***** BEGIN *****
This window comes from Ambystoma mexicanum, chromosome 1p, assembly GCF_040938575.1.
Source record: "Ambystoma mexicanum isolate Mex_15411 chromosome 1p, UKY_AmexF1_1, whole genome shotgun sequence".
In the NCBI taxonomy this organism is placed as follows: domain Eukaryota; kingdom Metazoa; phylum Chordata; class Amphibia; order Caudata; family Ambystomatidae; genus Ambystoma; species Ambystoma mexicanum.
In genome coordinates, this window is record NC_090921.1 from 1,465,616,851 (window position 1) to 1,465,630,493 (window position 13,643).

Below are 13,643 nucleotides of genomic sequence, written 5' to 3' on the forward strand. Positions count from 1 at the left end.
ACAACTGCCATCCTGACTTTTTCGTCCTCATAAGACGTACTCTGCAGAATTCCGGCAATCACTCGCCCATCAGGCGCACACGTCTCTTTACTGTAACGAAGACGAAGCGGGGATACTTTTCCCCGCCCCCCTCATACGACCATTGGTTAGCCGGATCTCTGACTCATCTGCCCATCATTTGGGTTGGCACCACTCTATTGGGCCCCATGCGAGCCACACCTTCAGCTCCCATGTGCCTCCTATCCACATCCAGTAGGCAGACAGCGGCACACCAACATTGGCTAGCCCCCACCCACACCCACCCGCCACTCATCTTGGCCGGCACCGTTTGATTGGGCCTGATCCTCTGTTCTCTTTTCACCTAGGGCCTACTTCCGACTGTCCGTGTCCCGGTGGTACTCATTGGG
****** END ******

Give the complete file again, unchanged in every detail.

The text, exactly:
This window comes from Ambystoma mexicanum, chromosome 1p, assembly GCF_040938575.1.
Source record: "Ambystoma mexicanum isolate Mex_15411 chromosome 1p, UKY_AmexF1_1, whole genome shotgun sequence".
In the NCBI taxonomy this organism is placed as follows: domain Eukaryota; kingdom Metazoa; phylum Chordata; class Amphibia; order Caudata; family Ambystomatidae; genus Ambystoma; species Ambystoma mexicanum.
In genome coordinates, this window is record NC_090921.1 from 1,465,616,851 (window position 1) to 1,465,630,493 (window position 13,643).

Below are 13,643 nucleotides of genomic sequence, written 5' to 3' on the forward strand. Positions count from 1 at the left end.
ACAACTGCCATCCTGACTTTTTCGTCCTCATAAGACGTACTCTGCAGAATTCCGGCAATCACTCGCCCATCAGGCGCACACGTCTCTTTACTGTAACGAAGACGAAGCGGGGATACTTTTCCCCGCCCCCCTCATACGACCATTGGTTAGCCGGATCTCTGACTCATCTGCCCATCATTTGGGTTGGCACCACTCTATTGGGCCCCATGCGAGCCACACCTTCAGCTCCCATGTGCCTCCTATCCACATCCAGTAGGCAGACAGCGGCACACCAACATTGGCTAGCCCCCACCCACACCCACCCGCCACTCATCTTGGCCGGCACCGTTTGATTGGGCCTGATCCTCTGTTCTCTTTTCACCTAGGGCCTACTTCCGACTGTCCGTGTCCCGGTGGTACTCATTGGG